Saturday, February 4, 2012

Leaked Arab League mission report splits guilt of violence against civilians

LINyM[es] reports today on the leak of the Arab League's mission leaked report. The report had only been produced in Arabic and then removed from the Arab League's site. However it has finally been leaked and is now available in English here (if the link goes down, I made a copy just in case). 

Excerpts (bold type is mine):

On being assigned to their zones and starting work, the observers witnessed acts of violence perpetrated by Government forces and an exchange of gunfire with armed elements in Homs and Hama.

In Homs, Idlib and Hama, the Observer Mission witnessed acts of violence being committed against Government forces and civilians that resulted in several deaths and injuries. Examples of those acts include the bombing of a civilian bus, killing eight persons and injuring others, including women and children...

The Mission noted that many parties falsely reported that explosions or violence had occurred in several locations. When the observers went to those locations, they found that those reports were unfounded.

The Mission also noted that, according to its teams in the field, the media exaggerated the nature of the incidents and the number of persons killed in incidents and protests in certain towns.

The reports and briefings of groups leaders state that citizens belonging to the opposition surround the Mission on its arrival and use the gathering as a barrier from the security services. However, such incidents have gradually decreased.

The Mission has received requests from opposition supporters in Homs and Deraa that it should stay on-site and not leave, something that may be attributable to fear of attack after the Mission’s departure.

The Mission received reports from parties outside Syria indicating that the number of detainees was 16,237. It also received information from the opposition inside the country that the number of detainees was 12,005. In validating those figures, the teams in the field discovered that there were discrepancies between the lists, that information was missing and inaccurate, and that names were repeated

On 15 January 2012, President Bashar Al-Assad issued a legislative decree granting a general amnesty for crimes perpetrated in the context of the events from 15 March 2011 through to the issuance of the decree. In implementation of the amnesty, the relevant Government authorities have been periodically releasing detainees in the various regions so long as they are not wanted in connection with other crimes.

Based on the reports of the field-team leaders and the meeting held on 17 January 2012 with all team leaders, the Mission confirmed that all military vehicles, tanks and heavy weapons had been withdrawn from cities and residential neighbourhoods. Although there are still some security measures in place in the form of earthen berms and barriers in front of important buildings and in squares, they do not affect citizens

The Syrian Government confirmed that it grants media organizations operating permits that are valid for 10 days, with the possibility of renewal.

Reports and information from some sectors [teams] indicate that the Government places restrictions on the movement of media organizations in opposition areas. In many cases, those restrictions caused journalists to trail the Mission in order to do their work.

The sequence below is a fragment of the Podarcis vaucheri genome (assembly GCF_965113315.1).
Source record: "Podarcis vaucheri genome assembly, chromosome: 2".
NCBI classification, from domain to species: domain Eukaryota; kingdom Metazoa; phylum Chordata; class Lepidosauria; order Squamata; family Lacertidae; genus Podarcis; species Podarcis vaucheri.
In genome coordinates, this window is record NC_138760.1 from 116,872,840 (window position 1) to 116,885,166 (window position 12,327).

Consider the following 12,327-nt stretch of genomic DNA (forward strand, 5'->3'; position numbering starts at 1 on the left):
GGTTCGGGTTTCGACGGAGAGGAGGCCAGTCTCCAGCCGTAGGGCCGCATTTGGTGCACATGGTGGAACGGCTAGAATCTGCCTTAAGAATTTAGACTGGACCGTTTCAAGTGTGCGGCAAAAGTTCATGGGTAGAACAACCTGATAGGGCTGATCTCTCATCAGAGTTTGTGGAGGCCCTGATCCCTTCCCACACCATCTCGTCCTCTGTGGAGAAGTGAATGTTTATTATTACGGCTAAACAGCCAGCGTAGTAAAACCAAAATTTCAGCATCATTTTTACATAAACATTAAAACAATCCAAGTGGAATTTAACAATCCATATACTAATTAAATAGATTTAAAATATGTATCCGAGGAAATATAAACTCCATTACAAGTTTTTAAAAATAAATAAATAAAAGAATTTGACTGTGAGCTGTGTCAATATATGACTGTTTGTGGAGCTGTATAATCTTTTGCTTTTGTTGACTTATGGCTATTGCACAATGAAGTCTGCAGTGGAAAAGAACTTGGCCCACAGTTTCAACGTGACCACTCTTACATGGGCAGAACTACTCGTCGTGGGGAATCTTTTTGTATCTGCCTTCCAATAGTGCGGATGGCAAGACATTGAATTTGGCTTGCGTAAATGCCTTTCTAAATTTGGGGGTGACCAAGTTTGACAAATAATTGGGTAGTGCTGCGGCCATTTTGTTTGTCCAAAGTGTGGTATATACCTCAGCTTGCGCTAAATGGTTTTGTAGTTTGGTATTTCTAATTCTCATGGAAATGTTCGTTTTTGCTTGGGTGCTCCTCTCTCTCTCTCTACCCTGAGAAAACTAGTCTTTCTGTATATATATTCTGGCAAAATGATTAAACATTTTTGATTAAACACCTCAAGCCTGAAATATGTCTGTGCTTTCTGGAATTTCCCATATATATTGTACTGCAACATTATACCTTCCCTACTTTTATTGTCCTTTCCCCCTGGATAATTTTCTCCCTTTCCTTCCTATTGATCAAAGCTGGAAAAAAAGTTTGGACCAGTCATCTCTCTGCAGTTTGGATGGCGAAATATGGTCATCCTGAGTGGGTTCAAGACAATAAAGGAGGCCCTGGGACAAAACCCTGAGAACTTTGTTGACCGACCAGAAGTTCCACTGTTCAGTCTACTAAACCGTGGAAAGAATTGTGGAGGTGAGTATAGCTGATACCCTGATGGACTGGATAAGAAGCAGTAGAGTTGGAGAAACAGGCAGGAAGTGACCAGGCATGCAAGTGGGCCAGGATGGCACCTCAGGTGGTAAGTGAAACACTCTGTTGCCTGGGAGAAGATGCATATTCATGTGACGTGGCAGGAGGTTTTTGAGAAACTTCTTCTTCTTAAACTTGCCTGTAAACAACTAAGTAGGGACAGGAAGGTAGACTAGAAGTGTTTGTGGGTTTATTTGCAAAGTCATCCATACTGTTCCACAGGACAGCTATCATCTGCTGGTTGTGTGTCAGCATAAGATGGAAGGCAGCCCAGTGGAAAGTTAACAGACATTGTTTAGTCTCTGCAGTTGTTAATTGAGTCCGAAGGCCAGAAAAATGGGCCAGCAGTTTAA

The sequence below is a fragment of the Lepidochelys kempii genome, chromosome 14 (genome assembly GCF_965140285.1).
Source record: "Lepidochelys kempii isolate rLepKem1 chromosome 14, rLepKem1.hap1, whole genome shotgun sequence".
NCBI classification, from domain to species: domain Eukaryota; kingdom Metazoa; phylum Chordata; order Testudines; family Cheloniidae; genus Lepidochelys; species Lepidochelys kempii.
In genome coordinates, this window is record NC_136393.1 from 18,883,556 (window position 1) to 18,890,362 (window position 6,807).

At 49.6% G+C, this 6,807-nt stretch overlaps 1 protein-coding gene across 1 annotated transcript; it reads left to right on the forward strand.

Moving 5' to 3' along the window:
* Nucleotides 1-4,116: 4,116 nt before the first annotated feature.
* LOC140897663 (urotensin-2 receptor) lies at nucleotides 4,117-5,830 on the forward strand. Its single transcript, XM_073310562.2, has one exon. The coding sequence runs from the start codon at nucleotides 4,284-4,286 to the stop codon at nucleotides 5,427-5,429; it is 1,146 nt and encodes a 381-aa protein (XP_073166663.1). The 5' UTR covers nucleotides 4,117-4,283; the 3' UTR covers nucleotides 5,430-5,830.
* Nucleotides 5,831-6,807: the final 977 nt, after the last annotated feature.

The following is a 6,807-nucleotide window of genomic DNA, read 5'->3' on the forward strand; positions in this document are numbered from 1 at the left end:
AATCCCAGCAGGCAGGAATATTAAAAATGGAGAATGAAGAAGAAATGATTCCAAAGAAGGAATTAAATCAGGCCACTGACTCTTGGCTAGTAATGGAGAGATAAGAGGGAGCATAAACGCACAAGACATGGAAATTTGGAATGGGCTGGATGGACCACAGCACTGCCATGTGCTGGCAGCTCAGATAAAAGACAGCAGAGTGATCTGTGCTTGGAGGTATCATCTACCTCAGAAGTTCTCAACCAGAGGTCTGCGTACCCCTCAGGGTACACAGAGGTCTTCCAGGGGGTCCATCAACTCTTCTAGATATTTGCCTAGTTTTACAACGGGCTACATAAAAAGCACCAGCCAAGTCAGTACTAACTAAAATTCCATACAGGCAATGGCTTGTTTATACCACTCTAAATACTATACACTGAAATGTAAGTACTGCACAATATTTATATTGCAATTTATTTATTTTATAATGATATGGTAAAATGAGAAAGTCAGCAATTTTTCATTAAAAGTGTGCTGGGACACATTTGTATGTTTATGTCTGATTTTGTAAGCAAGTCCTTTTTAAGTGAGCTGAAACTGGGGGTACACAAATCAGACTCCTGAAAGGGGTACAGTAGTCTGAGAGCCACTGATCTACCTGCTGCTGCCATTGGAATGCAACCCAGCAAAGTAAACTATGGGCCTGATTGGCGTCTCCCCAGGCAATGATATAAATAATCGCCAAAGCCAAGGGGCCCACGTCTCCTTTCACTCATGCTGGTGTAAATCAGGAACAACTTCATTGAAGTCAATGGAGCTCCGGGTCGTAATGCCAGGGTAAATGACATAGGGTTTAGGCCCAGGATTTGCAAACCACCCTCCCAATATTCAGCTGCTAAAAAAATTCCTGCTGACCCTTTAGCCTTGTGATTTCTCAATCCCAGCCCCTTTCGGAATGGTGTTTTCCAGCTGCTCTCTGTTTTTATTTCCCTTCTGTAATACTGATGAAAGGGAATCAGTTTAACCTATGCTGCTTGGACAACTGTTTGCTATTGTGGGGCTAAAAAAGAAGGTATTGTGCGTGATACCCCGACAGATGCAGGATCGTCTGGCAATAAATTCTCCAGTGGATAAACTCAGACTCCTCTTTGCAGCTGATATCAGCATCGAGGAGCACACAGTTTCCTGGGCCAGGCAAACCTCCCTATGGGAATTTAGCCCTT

The Mission determined that there is an armed entity that is not mentioned in the protocol. This development on the ground can undoubtedly be attributed to the excessive use of force by Syrian Government forces in response to protests that occurred before the deployment of the Mission demanding the fall of the regime. In some zones, this armed entity reacted by attacking Syrian security forces and citizens, causing the Government to respond with further violence. In the end, innocent citizens pay the price for those actions with life and limb.

No restrictions were placed on the movement of the Mission and its ability to interview Syrian citizens, both those who opposed the Government and those loyal to it.

In some cities, the Mission sensed the extreme tension, oppression and injustice from which the Syrian people are suffering. However, the citizens believe the crisis should be resolved peacefully through Arab mediation alone, without international intervention. Doing so would allow them to live in peace and complete the reform process and bring about the change they desire. The Mission was informed by the opposition, particularly in Dar‘a, Homs, Hama and Idlib, that some of its members had taken up arms in response to the suffering of the Syrian people as a result of the regime’s oppression and tyranny; corruption, which affects all sectors of society; the use of torture by the security agencies; and human rights violations.

Recently, there have been incidents that could widen the gap and increase bitterness between the parties. These incidents (...) include the bombing of buildings, trains carrying fuel, vehicles carrying diesel oil and explosions targeting the police, members of the media and fuel pipelines. Some of those attacks have been carried out by the Free Syrian Army and some by other armed opposition groups.

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